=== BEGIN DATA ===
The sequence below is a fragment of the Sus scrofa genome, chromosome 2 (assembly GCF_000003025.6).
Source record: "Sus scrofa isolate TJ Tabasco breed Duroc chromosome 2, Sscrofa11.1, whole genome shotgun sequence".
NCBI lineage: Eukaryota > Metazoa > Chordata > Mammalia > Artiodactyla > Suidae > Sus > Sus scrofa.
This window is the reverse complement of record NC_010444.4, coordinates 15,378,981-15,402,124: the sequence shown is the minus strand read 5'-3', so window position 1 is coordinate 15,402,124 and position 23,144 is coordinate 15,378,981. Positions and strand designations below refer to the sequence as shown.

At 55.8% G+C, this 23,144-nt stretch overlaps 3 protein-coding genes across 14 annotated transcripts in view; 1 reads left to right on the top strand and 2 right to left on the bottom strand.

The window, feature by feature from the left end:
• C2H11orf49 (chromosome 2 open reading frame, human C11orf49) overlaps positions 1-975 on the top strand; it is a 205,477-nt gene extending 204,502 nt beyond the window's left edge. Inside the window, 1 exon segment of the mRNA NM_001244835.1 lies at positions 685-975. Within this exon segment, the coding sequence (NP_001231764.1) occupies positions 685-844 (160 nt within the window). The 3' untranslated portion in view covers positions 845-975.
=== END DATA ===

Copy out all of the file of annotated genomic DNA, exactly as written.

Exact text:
The sequence below is a fragment of the Sus scrofa genome, chromosome 2 (assembly GCF_000003025.6).
Source record: "Sus scrofa isolate TJ Tabasco breed Duroc chromosome 2, Sscrofa11.1, whole genome shotgun sequence".
NCBI lineage: Eukaryota > Metazoa > Chordata > Mammalia > Artiodactyla > Suidae > Sus > Sus scrofa.
This window is the reverse complement of record NC_010444.4, coordinates 15,378,981-15,402,124: the sequence shown is the minus strand read 5'-3', so window position 1 is coordinate 15,402,124 and position 23,144 is coordinate 15,378,981. Positions and strand designations below refer to the sequence as shown.

At 55.8% G+C, this 23,144-nt stretch overlaps 3 protein-coding genes across 14 annotated transcripts in view; 1 reads left to right on the top strand and 2 right to left on the bottom strand.

The window, feature by feature from the left end:
• C2H11orf49 (chromosome 2 open reading frame, human C11orf49) overlaps positions 1-975 on the top strand; it is a 205,477-nt gene extending 204,502 nt beyond the window's left edge. Inside the window, 1 exon segment of the mRNA NM_001244835.1 lies at positions 685-975. Within this exon segment, the coding sequence (NP_001231764.1) occupies positions 685-844 (160 nt within the window). The 3' untranslated portion in view covers positions 845-975.